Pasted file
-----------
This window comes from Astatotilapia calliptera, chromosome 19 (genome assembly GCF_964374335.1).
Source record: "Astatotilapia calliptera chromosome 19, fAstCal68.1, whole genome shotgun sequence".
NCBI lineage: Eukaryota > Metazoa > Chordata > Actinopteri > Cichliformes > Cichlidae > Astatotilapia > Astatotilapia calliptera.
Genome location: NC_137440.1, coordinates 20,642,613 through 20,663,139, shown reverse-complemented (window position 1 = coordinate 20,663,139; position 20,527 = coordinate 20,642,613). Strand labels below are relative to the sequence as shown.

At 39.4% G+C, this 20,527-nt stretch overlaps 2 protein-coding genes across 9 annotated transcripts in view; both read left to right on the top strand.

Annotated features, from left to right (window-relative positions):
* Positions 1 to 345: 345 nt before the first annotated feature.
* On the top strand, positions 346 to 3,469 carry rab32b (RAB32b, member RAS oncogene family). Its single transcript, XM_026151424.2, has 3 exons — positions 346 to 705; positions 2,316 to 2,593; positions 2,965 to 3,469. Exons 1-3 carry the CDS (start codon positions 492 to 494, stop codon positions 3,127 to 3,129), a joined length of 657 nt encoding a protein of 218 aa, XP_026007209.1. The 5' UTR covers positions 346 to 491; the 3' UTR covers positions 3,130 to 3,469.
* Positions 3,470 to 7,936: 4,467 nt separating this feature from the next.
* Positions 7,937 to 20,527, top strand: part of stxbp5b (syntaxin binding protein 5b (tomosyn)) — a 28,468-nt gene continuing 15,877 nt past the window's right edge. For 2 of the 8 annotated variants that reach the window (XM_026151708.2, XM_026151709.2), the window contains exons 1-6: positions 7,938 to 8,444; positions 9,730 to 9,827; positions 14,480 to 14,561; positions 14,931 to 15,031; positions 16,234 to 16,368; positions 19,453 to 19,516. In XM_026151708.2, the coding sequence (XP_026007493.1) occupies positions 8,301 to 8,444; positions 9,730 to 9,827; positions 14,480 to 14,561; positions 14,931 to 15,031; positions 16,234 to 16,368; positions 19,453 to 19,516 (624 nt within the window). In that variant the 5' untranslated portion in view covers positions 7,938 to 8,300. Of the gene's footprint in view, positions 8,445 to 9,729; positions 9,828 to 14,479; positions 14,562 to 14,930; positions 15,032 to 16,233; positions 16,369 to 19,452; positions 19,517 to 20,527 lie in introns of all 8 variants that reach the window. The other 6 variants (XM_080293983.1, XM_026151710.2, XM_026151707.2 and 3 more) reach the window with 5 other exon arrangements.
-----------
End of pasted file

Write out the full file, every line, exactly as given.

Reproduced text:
This window comes from Astatotilapia calliptera, chromosome 19 (genome assembly GCF_964374335.1).
Source record: "Astatotilapia calliptera chromosome 19, fAstCal68.1, whole genome shotgun sequence".
NCBI lineage: Eukaryota > Metazoa > Chordata > Actinopteri > Cichliformes > Cichlidae > Astatotilapia > Astatotilapia calliptera.
Genome location: NC_137440.1, coordinates 20,642,613 through 20,663,139, shown reverse-complemented (window position 1 = coordinate 20,663,139; position 20,527 = coordinate 20,642,613). Strand labels below are relative to the sequence as shown.

At 39.4% G+C, this 20,527-nt stretch overlaps 2 protein-coding genes across 9 annotated transcripts in view; both read left to right on the top strand.

Annotated features, from left to right (window-relative positions):
* Positions 1 to 345: 345 nt before the first annotated feature.
* On the top strand, positions 346 to 3,469 carry rab32b (RAB32b, member RAS oncogene family). Its single transcript, XM_026151424.2, has 3 exons — positions 346 to 705; positions 2,316 to 2,593; positions 2,965 to 3,469. Exons 1-3 carry the CDS (start codon positions 492 to 494, stop codon positions 3,127 to 3,129), a joined length of 657 nt encoding a protein of 218 aa, XP_026007209.1. The 5' UTR covers positions 346 to 491; the 3' UTR covers positions 3,130 to 3,469.
* Positions 3,470 to 7,936: 4,467 nt separating this feature from the next.
* Positions 7,937 to 20,527, top strand: part of stxbp5b (syntaxin binding protein 5b (tomosyn)) — a 28,468-nt gene continuing 15,877 nt past the window's right edge. For 2 of the 8 annotated variants that reach the window (XM_026151708.2, XM_026151709.2), the window contains exons 1-6: positions 7,938 to 8,444; positions 9,730 to 9,827; positions 14,480 to 14,561; positions 14,931 to 15,031; positions 16,234 to 16,368; positions 19,453 to 19,516. In XM_026151708.2, the coding sequence (XP_026007493.1) occupies positions 8,301 to 8,444; positions 9,730 to 9,827; positions 14,480 to 14,561; positions 14,931 to 15,031; positions 16,234 to 16,368; positions 19,453 to 19,516 (624 nt within the window). In that variant the 5' untranslated portion in view covers positions 7,938 to 8,300. Of the gene's footprint in view, positions 8,445 to 9,729; positions 9,828 to 14,479; positions 14,562 to 14,930; positions 15,032 to 16,233; positions 16,369 to 19,452; positions 19,517 to 20,527 lie in introns of all 8 variants that reach the window. The other 6 variants (XM_080293983.1, XM_026151710.2, XM_026151707.2 and 3 more) reach the window with 5 other exon arrangements.